The Evolution of Testing

As we have moved into Agile development, we have adopted tools and techniques for our teams to be as autonomous and efficient as possible. We have stepped away from traditional waterfall development and into continuous integration and continuous deployment pipelines. During this, the quality community has had to adjust to testing continuously and creating automated tests when appropriate. The evolution of software testing has changed and will continue to change. For some, this can be intimidating. Let’s explore what it was to be a quality engineer, what it means now in 2020, and what techniques we should be learning to blaze forward in the decades to come.

What Was - 90s-2000s

“You make it, we break it!” This quote resonates with me, for what software testing used to be. Developers would make software and the testers then would try to break it. Much of the testing was functional and manual. Back then, waterfall was the dominant framework. When it came to training for quality assurance and testing, resources were very limited. You didn’t go to college to become a quality engineer or tester. There were few resources, if any, for you to understand how to get the job done. As we moved into the 2000s, agile adoptions started to make an appearance. We started to create and learn more about test automation by big-box corporations. Mobile development arrived on the scene. Most positions were referred to as Quality Assurance or Software Testers.


We now find ourselves with the adoption of Agile as the norm; waterfall development is in the minority. Collaboration, transparency, inspection, and adaptation have become a part of our day-to-day vocabulary. Right now, we emphasize T-Shaped people. That is, we have mastery in one area, the base of the “T,” with the ability to work outside of our core area using supporting skills. Dev-ops, continuous integration, and continuous deployment have become the standard for all software development, which has enabled an explosion of test automation and test automation tools. There are plenty of resources with which to learn. Several platforms exist online, like Linked-In Learning, Udemy, and Pluralsight. College and Universities offer several classes, including continuing education, pertaining to quality. Blogs, websites, and podcasts on the subject are abundant. The role of Quality Assurance still exists but there is an expansion of roles to Quality Engineer and Developer in Test that posses more coding experience.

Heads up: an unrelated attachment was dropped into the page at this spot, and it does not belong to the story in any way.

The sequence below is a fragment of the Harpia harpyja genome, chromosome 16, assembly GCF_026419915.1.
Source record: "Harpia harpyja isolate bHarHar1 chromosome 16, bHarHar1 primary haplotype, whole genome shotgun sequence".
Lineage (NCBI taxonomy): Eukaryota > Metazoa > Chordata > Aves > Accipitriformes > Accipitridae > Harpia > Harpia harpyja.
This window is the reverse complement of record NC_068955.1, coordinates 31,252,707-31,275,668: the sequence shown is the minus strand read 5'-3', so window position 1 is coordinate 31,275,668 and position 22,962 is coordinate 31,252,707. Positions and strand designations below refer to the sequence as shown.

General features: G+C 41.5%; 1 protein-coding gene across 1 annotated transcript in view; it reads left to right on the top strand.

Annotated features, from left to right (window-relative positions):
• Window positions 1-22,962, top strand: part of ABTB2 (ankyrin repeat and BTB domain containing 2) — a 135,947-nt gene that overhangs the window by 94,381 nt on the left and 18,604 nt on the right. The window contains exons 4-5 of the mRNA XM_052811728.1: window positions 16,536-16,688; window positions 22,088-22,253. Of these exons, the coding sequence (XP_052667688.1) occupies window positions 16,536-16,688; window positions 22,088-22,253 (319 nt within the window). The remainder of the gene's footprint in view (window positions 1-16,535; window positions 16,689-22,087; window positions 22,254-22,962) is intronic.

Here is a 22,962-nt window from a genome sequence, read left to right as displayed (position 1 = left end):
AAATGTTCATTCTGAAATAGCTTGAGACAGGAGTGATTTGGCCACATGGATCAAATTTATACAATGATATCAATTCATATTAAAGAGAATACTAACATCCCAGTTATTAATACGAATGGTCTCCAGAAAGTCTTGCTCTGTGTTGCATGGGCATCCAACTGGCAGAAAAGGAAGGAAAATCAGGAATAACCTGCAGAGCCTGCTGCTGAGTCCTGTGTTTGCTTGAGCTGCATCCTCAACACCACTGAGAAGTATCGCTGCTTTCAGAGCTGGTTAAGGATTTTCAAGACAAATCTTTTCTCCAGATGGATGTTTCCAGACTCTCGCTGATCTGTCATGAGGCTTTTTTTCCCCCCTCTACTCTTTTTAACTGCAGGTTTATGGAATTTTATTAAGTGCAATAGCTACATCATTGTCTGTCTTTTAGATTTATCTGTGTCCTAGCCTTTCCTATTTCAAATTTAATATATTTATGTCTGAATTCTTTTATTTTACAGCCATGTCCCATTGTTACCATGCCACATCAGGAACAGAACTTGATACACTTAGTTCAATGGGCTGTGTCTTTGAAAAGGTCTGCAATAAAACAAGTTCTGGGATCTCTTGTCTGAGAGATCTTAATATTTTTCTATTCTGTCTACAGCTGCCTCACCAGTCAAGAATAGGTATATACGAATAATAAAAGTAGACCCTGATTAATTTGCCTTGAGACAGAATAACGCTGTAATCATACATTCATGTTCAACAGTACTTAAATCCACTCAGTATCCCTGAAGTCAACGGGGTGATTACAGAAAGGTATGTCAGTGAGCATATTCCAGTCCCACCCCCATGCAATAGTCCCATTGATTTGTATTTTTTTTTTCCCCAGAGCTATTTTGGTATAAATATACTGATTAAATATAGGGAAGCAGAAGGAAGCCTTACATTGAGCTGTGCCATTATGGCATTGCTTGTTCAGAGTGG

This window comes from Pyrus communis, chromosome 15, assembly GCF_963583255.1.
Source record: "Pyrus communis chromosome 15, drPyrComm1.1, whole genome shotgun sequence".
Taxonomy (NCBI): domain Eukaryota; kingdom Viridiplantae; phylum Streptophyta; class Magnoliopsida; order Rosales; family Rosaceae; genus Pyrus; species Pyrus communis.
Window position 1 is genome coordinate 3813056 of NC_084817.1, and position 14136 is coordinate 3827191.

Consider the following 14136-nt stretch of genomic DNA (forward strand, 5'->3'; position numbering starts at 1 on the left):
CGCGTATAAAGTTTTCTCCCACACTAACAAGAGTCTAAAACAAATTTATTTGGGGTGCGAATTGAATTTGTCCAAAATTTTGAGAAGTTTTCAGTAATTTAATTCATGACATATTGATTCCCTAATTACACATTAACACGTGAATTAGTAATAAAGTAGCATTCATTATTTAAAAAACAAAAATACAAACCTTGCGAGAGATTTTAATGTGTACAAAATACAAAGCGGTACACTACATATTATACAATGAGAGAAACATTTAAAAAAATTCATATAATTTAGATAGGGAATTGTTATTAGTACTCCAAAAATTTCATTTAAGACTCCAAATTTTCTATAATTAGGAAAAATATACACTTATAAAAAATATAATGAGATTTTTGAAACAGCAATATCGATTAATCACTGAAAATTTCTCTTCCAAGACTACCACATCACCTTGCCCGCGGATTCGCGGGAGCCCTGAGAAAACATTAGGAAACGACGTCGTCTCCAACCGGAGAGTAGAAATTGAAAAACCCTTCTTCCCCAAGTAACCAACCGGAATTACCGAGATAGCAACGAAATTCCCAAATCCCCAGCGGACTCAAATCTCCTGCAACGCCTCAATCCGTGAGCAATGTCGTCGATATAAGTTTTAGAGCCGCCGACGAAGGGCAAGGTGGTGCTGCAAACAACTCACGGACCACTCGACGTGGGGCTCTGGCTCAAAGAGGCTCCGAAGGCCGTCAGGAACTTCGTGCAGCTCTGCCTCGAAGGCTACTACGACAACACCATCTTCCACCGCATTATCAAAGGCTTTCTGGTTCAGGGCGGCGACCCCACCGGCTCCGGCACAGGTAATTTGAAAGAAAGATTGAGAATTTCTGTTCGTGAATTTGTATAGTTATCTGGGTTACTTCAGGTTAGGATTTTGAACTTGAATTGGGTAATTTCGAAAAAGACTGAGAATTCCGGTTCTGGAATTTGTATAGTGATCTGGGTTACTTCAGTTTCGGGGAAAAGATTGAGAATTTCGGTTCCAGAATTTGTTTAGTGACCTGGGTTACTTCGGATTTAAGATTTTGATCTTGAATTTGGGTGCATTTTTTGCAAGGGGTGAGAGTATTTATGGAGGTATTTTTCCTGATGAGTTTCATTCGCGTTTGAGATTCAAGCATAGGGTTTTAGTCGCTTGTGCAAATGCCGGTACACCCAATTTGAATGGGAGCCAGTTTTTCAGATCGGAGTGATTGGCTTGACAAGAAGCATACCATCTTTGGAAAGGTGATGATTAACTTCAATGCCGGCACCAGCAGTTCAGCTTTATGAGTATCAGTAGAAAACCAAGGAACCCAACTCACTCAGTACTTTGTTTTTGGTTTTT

There is no crystal ball to determine what is next for testers, but some technology trends can give us some insight. The next tech stack is rapidly evolving. There will be more and more emphasis on machine learning and artificial intelligence. These technologies will not only be in the software that we are testing, but will also become part of the testing itself. Currently, Google, Facebook, and several other big companies are using artificial intelligence and machine learning to run predictive regression test selection that determines what automated tests to run when you check in code, instead of running the entire suite. The end result is that we need to be strategic in the test automation we create and execute. AI and machine learning will help our jobs in the future, but there will still be a need for testing and testers. There may be tools to make test automation more efficient, but manual exploratory testing will always be around. The end-user cannot be replaced by a machine just yet. A test strategy must still be determined and inspected, as time goes on.

Within an ever-changing landscape, it is important not only to improve our technical skills, but also our soft skills. Increasingly, everyone on the team will need some coaching on quality and we, as testers, are here to lead that charge. We will need to cultivate these teaching skills to guide non-testers in testing activities. We will need to advocate for testing and promote its value, not only within our team, but throughout our organization.

As we look forward to the future, there will also be more emphasis on non-functional requirements testing. Performance and Security testing are top of mind for most organizations and this will only increase over time. These have typically been very focused and specialized skill sets. However, poor application performance or a security breach may cost brands millions of dollars. Therefore, emphasis on these skills will continue to grow in demand, making these skills much more valuable.

Technology is always evolving and we, as quality assurance, testers, and quality engineers, need to keep up with emergent software architecture, tech stacks, test frameworks, and tools to get the job done. We need to work on our soft skills, communication, and teamwork. And to do all of this, we need to embrace continuous learning and a growth mindset. Learning platforms are already out there, waiting to help with this. For some reading, you could tackle the “Mindset: The New Psychology of Success” by Carol S Dweck, as well as “Radical Candor” by Kim Scott. I look forward to what is to come and expanding our knowledge now, as this will only set us up for success in what lies ahead.

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